Further drilling is required and NexGen has suggested that it will commit more resources to follow up. The Radio project is essentially on hold with earn-in commitments delayed, allowing the company to focus on the Rook project. NexGen has experienced management and quite a deep technical team, including ex-Hathor and Rio Tinto geologists who really know the region.
TER: Do you have any parting thoughts to share on the uranium market generally?
DT: I think it all hinges on supply. Demand is relatively consistent. It’s predictable, Japan restarts notwithstanding. But I believe it’s the strengthening fundamentals based on supply that really drive this. Mines are closing. We’ve seen Zarechnoye close, La Sal, Beaver, Pandora, Daneros. Projects are being deferred, big projects including Olympic Dam, Trekkopje, Imouraren, Cameco’s Double U, plus no more Kazakhstan production. The HEU agreement is gone, and we’re getting unexpected disruptions, such as Ranger, Rossing, Cigar Lake and assets in Niger. So I think investors should focus on that. When uranium prices come back, I think they’re going to come back quite quickly, not because Japan is going to come back seeking supply but because the other 90% of the world hasn’t been buying like it should.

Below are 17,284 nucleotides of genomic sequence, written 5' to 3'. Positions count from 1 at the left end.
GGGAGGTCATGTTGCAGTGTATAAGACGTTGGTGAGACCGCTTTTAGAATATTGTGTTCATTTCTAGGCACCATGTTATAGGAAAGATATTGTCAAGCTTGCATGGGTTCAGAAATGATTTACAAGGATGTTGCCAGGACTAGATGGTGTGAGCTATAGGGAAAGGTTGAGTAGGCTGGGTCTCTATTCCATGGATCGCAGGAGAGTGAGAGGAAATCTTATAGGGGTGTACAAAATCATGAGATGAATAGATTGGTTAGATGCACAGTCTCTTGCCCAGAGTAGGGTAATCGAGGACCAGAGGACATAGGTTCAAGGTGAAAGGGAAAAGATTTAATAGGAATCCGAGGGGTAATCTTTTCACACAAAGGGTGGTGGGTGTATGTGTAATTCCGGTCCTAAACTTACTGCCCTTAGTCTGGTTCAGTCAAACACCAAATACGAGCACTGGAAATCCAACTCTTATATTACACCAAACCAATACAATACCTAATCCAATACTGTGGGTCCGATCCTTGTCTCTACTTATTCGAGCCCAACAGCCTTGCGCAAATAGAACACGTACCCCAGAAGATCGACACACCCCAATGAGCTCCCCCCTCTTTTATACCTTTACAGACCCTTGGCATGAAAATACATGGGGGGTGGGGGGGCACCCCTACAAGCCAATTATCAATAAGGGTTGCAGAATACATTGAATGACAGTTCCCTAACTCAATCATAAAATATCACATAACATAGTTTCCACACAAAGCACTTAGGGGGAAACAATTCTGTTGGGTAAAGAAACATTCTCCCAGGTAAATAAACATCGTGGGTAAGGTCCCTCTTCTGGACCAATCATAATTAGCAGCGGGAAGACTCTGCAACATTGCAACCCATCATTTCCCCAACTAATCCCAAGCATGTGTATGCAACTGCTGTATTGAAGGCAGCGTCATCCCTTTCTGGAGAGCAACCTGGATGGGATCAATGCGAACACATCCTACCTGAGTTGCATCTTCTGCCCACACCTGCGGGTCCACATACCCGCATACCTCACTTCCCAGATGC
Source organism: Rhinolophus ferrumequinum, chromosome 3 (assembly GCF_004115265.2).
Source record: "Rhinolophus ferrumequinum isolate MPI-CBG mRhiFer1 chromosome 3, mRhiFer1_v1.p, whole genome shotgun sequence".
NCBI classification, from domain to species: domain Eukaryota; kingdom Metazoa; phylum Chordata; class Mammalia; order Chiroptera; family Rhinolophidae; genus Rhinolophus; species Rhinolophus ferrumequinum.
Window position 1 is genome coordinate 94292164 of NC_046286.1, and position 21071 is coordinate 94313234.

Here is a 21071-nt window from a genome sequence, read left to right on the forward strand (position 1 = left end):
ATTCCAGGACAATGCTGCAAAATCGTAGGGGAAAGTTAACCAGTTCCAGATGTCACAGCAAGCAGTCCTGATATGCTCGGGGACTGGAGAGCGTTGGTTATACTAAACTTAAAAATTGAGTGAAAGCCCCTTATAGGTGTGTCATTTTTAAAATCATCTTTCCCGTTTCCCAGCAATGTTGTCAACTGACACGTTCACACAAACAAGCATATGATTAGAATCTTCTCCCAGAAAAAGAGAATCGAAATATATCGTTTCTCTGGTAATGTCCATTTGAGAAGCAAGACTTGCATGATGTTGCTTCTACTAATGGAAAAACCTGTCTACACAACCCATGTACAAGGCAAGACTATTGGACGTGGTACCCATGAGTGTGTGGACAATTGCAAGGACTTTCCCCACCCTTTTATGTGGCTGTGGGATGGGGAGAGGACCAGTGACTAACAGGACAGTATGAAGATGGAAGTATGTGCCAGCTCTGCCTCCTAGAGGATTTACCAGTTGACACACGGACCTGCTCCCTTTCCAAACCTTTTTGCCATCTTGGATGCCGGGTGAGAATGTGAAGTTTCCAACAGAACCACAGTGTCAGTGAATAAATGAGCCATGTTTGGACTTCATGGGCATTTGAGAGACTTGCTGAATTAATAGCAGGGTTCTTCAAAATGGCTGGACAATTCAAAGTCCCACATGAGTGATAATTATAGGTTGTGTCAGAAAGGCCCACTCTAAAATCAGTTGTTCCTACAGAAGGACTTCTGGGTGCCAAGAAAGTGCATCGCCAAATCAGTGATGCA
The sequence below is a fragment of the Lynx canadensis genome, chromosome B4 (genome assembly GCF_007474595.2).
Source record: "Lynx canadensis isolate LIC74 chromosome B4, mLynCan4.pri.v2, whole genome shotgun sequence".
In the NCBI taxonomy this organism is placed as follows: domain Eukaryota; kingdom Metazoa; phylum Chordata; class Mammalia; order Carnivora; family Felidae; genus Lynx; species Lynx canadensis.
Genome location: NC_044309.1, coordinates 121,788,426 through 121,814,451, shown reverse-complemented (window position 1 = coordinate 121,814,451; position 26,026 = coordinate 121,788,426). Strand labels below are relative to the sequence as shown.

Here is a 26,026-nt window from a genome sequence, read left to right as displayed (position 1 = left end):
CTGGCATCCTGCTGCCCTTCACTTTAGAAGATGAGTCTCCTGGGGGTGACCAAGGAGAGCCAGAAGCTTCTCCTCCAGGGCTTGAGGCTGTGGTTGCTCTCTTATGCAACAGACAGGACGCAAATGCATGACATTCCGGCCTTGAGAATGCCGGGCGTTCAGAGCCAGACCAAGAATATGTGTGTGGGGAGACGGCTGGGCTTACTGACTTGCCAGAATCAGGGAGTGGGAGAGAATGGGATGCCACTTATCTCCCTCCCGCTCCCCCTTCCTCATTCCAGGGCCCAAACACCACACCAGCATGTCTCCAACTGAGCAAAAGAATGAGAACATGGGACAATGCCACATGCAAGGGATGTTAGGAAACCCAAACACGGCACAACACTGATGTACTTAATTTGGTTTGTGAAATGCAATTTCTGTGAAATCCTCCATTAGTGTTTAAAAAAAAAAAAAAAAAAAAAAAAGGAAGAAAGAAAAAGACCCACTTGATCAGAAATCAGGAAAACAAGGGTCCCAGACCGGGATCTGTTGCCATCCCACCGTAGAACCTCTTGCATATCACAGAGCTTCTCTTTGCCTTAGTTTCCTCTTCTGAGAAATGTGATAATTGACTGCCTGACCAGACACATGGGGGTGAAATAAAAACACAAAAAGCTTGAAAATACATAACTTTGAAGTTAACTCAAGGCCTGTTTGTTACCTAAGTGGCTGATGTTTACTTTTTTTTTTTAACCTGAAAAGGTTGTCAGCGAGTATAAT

TER: Thanks for sharing your thoughts.
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( Companies Mentioned: DML:TSX; DNN:NYSE.MKT, EFR:TSX; EFRFF:OTCQX; UUUU:NYSE.MKT, FCU:TSX.V, NXE:TSX.V, TRK:TSX.V, UEX:TSX, URE:TSX; URG:NYSE.MKT, URZ:TSX; URZ:NYSE.MKT, U:TSX, )